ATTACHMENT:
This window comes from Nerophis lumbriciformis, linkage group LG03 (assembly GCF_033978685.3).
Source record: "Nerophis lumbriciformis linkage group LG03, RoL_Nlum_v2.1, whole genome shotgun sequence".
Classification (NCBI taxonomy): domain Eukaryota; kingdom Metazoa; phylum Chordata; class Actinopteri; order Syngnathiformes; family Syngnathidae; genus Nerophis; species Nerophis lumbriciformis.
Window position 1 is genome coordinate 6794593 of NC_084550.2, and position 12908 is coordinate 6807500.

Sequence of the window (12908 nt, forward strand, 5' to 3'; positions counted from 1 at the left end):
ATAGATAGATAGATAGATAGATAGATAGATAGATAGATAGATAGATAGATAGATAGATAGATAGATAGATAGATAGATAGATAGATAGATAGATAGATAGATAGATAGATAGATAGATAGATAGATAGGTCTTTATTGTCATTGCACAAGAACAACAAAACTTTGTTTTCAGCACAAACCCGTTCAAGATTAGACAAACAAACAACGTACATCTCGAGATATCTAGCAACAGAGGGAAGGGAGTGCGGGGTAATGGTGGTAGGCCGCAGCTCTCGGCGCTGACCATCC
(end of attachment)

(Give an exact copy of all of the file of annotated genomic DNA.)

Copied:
This window comes from Nerophis lumbriciformis, linkage group LG03 (assembly GCF_033978685.3).
Source record: "Nerophis lumbriciformis linkage group LG03, RoL_Nlum_v2.1, whole genome shotgun sequence".
Classification (NCBI taxonomy): domain Eukaryota; kingdom Metazoa; phylum Chordata; class Actinopteri; order Syngnathiformes; family Syngnathidae; genus Nerophis; species Nerophis lumbriciformis.
Window position 1 is genome coordinate 6794593 of NC_084550.2, and position 12908 is coordinate 6807500.

Sequence of the window (12908 nt, forward strand, 5' to 3'; positions counted from 1 at the left end):
ATAGATAGATAGATAGATAGATAGATAGATAGATAGATAGATAGATAGATAGATAGATAGATAGATAGATAGATAGATAGATAGATAGATAGATAGATAGATAGATAGATAGATAGATAGATAGATAGGTCTTTATTGTCATTGCACAAGAACAACAAAACTTTGTTTTCAGCACAAACCCGTTCAAGATTAGACAAACAAACAACGTACATCTCGAGATATCTAGCAACAGAGGGAAGGGAGTGCGGGGTAATGGTGGTAGGCCGCAGCTCTCGGCGCTGACCATCC